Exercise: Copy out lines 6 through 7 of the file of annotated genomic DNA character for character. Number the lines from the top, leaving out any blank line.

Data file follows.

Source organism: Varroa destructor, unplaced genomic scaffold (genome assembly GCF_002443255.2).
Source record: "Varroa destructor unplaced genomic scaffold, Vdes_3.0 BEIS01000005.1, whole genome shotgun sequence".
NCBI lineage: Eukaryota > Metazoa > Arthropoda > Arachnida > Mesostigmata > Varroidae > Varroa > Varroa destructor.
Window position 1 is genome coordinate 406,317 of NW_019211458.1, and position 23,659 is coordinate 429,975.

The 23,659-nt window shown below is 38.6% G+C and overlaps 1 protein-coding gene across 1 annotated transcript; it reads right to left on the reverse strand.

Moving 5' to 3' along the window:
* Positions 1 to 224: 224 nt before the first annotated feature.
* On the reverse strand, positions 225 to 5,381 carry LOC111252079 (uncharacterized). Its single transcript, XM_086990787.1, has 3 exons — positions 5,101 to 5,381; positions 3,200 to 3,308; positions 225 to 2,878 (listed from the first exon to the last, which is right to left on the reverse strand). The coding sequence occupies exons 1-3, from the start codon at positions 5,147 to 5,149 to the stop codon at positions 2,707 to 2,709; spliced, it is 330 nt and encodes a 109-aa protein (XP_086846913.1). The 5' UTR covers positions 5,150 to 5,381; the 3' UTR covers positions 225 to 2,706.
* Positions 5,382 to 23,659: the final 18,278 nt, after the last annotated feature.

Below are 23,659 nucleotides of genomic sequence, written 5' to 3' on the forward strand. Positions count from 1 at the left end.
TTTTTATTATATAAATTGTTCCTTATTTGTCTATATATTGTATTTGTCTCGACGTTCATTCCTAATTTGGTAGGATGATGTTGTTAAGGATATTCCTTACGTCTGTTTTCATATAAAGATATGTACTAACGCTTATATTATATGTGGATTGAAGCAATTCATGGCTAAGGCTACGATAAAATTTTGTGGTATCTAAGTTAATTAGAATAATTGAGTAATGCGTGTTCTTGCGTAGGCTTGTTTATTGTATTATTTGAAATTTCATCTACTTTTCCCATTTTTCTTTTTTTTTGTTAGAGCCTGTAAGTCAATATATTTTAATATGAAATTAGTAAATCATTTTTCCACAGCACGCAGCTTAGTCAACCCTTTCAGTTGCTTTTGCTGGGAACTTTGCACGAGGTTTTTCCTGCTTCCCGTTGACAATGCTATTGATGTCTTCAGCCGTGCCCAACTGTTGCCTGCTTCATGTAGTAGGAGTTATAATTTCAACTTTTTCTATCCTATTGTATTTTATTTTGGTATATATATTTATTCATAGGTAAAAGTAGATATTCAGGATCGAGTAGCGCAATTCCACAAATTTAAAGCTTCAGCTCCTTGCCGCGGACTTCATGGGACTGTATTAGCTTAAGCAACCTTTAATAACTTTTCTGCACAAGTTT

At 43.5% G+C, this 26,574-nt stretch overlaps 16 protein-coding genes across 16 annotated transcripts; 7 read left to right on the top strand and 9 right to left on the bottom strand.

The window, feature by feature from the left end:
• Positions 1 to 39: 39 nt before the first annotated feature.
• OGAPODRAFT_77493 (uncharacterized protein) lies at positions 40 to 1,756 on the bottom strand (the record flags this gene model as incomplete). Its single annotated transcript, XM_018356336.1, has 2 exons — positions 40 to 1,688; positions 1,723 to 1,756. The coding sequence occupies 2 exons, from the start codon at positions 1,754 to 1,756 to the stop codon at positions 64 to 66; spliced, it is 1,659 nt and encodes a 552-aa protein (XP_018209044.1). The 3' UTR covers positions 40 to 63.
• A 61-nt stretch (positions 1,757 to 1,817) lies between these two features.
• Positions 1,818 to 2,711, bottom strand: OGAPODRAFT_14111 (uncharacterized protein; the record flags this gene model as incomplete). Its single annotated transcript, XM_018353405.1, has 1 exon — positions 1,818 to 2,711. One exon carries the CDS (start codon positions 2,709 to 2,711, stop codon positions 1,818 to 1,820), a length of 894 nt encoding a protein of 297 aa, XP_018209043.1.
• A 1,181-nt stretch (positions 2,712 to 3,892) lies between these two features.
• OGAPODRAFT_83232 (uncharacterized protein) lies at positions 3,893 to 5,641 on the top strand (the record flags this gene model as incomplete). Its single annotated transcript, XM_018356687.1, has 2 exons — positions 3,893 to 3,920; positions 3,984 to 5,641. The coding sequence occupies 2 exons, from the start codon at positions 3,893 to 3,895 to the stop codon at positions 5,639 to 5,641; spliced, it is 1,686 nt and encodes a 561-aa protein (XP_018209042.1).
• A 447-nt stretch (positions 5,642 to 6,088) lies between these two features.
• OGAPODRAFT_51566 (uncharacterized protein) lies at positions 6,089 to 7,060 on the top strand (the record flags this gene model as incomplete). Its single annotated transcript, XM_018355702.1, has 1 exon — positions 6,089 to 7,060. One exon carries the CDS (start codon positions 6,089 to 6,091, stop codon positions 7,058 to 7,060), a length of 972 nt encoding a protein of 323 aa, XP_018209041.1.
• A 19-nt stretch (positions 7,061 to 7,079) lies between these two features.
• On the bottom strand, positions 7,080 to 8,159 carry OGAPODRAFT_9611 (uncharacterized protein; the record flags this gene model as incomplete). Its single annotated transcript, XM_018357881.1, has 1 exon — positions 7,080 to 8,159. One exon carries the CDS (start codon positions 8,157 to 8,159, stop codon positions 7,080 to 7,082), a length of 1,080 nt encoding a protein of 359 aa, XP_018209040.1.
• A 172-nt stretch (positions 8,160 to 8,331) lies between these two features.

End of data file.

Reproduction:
Moving 5' to 3' along the window:
* Positions 1 to 224: 224 nt before the first annotated feature.